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The Key to Raising Grateful Kids

By Barbara Rainey

First posted on

One of the great privileges of my life has been visiting orphanages in places like Russia, China, and South Africa. Taking our children to see those little ones who had no parents, no room of their own, no toys or clothes of their own, was life-changing. Through these many experiences we learned that those who have little are often much more grateful than those of us who have much.

Gratitude is not natural. It is an attitude that must be taught and nurtured. And it is a task more difficult for parents in the West because of our abundance and prosperity.

There is a story in the Bible that for many is hard to understand. After God freed the Israelites from slavery in Egypt ... after He miraculously parted the Red Sea to save them from the Egyptian army and led them through the wilderness and provided manna for food every day ... they came to the land of Canaan. God had promised them this land. When the scouting party of 12 went to spy out the land they discovered the produce of the land was exceptionally large and bountiful. Good news! But these men also saw it was occupied by a strong people. The men reported bad news.

The response of the population was fear voiced in grumbling and complaining to God. “Would that we had died in the land of Egypt!” they cried. “Or would that we had died in this wilderness! Why is the Lord bringing us into this land, to fall by the sword?” (Numbers 14:2-3).

Ten of the men and the people all responded with no faith in God and His promises. Instead they complained and griped and moaned and—possibly like your children--frowned and stomped their feet. For their ingratitude and lack of faith, God punished the Israelites—they wandered in the desert for another 40 years.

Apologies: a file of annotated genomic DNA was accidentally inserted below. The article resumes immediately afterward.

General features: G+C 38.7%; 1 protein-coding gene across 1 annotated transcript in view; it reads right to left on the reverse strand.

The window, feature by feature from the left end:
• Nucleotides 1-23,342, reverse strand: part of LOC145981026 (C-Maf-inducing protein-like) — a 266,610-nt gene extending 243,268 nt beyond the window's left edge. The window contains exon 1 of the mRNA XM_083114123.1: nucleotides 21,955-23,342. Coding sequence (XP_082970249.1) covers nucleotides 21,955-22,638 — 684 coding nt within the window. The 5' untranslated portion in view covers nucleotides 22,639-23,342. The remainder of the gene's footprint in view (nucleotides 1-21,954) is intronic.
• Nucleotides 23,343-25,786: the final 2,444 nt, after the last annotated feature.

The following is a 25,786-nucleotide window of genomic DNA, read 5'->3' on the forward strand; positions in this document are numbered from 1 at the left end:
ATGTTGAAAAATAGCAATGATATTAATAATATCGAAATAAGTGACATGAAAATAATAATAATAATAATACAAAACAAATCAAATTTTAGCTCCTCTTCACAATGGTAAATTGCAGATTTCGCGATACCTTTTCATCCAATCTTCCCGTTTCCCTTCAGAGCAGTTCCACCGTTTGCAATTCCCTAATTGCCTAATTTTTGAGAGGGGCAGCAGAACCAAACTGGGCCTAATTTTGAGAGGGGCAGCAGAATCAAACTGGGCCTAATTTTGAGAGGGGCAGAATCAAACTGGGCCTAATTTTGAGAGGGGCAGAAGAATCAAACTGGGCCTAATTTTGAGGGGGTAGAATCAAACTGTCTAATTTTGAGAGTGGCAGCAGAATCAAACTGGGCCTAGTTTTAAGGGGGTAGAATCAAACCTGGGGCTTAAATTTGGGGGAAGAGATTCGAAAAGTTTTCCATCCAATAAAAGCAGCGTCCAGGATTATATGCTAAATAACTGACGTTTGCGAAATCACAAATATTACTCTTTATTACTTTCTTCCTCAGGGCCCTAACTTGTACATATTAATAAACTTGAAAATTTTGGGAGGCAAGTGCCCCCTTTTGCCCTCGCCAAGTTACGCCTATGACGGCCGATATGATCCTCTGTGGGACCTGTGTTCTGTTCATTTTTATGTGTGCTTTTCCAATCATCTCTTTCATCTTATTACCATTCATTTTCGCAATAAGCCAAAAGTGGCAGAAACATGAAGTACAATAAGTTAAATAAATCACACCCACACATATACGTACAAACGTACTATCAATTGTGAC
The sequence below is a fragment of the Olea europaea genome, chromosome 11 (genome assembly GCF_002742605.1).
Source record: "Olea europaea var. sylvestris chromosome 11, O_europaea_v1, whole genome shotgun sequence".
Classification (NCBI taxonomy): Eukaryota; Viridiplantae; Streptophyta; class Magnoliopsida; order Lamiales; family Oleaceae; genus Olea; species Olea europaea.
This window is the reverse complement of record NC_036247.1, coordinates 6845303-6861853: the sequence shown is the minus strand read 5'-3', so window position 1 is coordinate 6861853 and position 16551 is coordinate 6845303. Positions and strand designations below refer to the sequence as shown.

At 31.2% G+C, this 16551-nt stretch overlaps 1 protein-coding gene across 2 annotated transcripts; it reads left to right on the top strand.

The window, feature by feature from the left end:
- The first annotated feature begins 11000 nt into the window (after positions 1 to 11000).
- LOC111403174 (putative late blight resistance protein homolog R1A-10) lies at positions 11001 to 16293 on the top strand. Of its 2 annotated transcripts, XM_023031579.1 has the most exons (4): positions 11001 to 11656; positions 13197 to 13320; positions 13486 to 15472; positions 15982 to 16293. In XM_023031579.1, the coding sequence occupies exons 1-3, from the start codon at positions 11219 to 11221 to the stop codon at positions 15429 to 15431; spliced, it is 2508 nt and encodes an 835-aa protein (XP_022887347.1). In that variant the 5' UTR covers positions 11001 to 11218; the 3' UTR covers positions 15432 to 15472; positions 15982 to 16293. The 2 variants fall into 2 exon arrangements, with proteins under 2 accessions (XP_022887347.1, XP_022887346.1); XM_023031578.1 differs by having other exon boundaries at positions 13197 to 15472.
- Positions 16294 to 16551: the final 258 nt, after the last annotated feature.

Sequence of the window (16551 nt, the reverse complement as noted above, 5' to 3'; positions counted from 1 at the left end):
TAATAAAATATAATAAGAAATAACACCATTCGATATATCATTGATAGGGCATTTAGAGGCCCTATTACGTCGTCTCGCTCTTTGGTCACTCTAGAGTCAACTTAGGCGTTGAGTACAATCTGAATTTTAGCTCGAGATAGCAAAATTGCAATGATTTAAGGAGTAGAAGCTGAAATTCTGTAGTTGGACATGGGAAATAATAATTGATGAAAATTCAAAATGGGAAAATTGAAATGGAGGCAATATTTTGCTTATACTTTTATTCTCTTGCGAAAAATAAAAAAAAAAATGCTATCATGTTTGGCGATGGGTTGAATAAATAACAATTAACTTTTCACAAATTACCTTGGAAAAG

In the same way as a parent, I hated it when my children complained about what they had to eat or what they weren’t allowed to wear that everyone else could wear or what they couldn’t have. After all, didn’t they know we were trying to do our best in raising them?

We gave our kids penalties for complaining and had them memorize Bible verses in hopes that they would get the point. But we never were as radical in our discipline as God was with His children. I might have banished my children to their rooms for 30 minutes for complaining, but to be banished to a desert for 40 years seems a bit over the top!

Why did God make such a big deal about only a bad attitude?

Because it wasn’t just a bad attitude. God knew the issue was ungrateful hearts which were being fed from a heart of unbelief. Ingratitude is really a sign of a proud heart, a heart of rebellion, a heart that says to God, “I don’t believe Your promise that You’d give us the land.”

A grateful heart, on the other hand, is a heart of faith—a heart that trusts in God who loves and keeps His promises no matter what the circumstance might look like to us.

Because all of us are born selfish, it is every parent’s job to train their children’s hearts to be grateful. It’s not an easy task, but it’s a worthy one, for a child with a thankful heart is a delight to parents and to others. And I’m quite sure our Father in heaven smiles as well on your child and on you for a job well done.